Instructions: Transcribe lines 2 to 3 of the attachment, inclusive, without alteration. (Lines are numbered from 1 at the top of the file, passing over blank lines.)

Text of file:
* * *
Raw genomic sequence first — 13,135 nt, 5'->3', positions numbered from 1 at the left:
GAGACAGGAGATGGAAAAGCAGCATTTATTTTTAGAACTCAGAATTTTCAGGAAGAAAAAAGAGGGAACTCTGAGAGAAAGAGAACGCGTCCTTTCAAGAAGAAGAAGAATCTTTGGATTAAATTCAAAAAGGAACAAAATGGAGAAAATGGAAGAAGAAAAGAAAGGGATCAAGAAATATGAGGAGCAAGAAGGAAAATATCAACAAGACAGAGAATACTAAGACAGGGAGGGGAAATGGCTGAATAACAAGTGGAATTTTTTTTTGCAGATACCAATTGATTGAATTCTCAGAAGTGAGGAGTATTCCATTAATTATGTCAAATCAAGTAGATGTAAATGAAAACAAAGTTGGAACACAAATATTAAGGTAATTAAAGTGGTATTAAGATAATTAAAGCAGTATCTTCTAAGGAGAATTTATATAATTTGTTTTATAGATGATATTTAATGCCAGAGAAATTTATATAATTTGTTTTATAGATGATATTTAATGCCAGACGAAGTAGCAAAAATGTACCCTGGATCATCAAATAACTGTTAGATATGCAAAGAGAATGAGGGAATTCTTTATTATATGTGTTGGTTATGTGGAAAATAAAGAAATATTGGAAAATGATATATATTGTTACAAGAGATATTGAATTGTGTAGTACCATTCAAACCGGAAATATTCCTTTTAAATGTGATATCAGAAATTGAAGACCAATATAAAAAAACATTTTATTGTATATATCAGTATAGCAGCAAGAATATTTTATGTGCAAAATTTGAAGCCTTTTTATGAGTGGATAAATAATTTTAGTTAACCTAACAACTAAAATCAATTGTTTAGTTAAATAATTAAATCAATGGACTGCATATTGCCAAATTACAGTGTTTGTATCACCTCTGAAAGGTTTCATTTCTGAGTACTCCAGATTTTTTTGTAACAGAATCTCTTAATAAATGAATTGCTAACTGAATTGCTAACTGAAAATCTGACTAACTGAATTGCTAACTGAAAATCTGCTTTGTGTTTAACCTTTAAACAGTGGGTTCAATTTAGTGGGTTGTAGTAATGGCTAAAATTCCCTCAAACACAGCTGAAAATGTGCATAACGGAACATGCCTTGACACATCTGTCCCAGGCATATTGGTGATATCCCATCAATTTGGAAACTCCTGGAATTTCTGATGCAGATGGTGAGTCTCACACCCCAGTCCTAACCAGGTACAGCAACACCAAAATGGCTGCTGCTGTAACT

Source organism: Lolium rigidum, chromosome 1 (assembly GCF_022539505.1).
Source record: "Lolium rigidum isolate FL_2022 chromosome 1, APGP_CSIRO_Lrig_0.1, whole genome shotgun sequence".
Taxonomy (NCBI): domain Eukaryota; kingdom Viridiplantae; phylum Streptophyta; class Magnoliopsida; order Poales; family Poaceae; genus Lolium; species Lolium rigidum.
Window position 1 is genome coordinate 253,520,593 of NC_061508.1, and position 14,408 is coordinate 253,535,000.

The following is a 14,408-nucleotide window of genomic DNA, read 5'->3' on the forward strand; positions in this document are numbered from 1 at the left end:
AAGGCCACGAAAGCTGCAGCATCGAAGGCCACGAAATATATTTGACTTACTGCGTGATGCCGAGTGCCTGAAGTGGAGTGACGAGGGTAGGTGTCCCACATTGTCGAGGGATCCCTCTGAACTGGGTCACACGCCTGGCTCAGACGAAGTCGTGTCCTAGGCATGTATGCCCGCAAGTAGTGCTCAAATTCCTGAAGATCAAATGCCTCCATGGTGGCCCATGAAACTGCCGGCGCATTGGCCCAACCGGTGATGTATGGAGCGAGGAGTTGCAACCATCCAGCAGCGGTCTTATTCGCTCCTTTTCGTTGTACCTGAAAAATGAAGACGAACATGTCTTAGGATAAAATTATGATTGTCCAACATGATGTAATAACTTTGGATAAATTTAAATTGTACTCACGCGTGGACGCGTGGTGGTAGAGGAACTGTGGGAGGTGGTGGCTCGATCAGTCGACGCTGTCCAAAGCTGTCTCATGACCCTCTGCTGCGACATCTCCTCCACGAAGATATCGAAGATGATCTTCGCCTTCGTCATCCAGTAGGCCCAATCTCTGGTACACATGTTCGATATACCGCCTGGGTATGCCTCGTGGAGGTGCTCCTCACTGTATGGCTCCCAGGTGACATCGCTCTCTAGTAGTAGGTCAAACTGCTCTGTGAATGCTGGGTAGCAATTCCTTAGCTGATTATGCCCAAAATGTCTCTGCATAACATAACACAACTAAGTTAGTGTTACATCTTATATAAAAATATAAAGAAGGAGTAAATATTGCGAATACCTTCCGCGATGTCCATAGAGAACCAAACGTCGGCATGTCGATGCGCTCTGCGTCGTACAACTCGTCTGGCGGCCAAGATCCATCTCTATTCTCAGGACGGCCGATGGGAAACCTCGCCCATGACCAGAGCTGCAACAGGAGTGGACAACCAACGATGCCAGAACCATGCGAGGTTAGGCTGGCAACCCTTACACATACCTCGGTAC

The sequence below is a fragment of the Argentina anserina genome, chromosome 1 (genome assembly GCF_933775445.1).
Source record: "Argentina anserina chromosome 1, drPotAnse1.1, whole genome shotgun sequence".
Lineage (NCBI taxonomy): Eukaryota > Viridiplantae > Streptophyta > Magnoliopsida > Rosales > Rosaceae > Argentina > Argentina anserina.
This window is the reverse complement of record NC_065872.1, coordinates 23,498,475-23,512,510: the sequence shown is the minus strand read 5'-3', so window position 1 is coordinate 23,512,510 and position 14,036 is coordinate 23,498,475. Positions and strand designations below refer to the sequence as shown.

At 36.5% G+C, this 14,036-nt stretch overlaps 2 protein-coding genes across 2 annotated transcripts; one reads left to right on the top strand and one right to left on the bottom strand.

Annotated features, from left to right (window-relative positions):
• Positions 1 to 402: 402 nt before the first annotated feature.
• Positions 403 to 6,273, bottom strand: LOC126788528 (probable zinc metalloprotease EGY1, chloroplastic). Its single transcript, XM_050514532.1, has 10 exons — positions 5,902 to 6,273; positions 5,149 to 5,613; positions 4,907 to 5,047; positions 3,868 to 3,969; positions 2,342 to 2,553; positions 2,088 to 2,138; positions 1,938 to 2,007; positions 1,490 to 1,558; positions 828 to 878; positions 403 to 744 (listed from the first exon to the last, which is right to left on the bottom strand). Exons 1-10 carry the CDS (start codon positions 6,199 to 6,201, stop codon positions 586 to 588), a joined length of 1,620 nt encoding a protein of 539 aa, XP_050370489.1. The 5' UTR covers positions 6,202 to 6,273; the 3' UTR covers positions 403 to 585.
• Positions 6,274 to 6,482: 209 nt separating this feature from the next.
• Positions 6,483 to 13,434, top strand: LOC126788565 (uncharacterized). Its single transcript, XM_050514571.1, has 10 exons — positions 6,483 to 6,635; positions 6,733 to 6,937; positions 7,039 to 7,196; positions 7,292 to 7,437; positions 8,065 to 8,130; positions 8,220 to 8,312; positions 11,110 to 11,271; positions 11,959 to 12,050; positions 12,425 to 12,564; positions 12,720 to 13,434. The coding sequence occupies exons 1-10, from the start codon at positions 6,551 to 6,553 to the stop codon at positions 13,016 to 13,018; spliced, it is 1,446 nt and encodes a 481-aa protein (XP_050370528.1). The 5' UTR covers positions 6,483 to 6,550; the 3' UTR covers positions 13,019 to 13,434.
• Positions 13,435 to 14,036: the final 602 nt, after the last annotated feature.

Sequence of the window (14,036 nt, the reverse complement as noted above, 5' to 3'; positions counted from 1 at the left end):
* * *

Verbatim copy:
GAGACAGGAGATGGAAAAGCAGCATTTATTTTTAGAACTCAGAATTTTCAGGAAGAAAAAAGAGGGAACTCTGAGAGAAAGAGAACGCGTCCTTTCAAGAAGAAGAAGAATCTTTGGATTAAATTCAAAAAGGAACAAAATGGAGAAAATGGAAGAAGAAAAGAAAGGGATCAAGAAATATGAGGAGCAAGAAGGAAAATATCAACAAGACAGAGAATACTAAGACAGGGAGGGGAAATGGCTGAATAACAAGTGGAATTTTTTTTTGCAGATACCAATTGATTGAATTCTCAGAAGTGAGGAGTATTCCATTAATTATGTCAAATCAAGTAGATGTAAATGAAAACAAAGTTGGAACACAAATATTAAGGTAATTAAAGTGGTATTAAGATAATTAAAGCAGTATCTTCTAAGGAGAATTTATATAATTTGTTTTATAGATGATATTTAATGCCAGAGAAATTTATATAATTTGTTTTATAGATGATATTTAATGCCAGACGAAGTAGCAAAAATGTACCCTGGATCATCAAATAACTGTTAGATATGCAAAGAGAATGAGGGAATTCTTTATTATATGTGTTGGTTATGTGGAAAATAAAGAAATATTGGAAAATGATATATATTGTTACAAGAGATATTGAATTGTGTAGTACCATTCAAACCGGAAATATTCCTTTTAAATGTGATATCAGAAATTGAAGACCAATATAAAAAAACATTTTATTGTATATATCAGTATAGCAGCAAGAATATTTTATGTGCAAAATTTGAAGCCTTTTTATGAGTGGATAAATAATTTTAGTTAACCTAACAACTAAAATCAATTGTTTAGTTAAATAATTAAATCAATGGACTGCATATTGCCAAATTACAGTGTTTGTATCACCTCTGAAAGGTTTCATTTCTGAGTACTCCAGATTTTTTTGTAACAGAATCTCTTAATAAATGAATTGCTAACTGAATTGCTAACTGAAAATCTGACTAACTGAATTGCTAACTGAAAATCTGCTTTGTGTTTAACCTTTAAACAGTGGGTTCAATTTAGTGGGTTGTAGTAATGGCTAAAATTCCCTCAAACACAGCTGAAAATGTGCATAACGGAACATGCCTTGACACATCTGTCCCAGGCATATTGGTGATATCCCATCAATTTGGAAACTCCTGGAATTTCTGATGCAGATGGTGAGTCTCACACCCCAGTCCTAACCAGGTACAGCAACACCAAAATGGCTGCTGCTGTAACT

Source organism: Lolium rigidum, chromosome 1 (assembly GCF_022539505.1).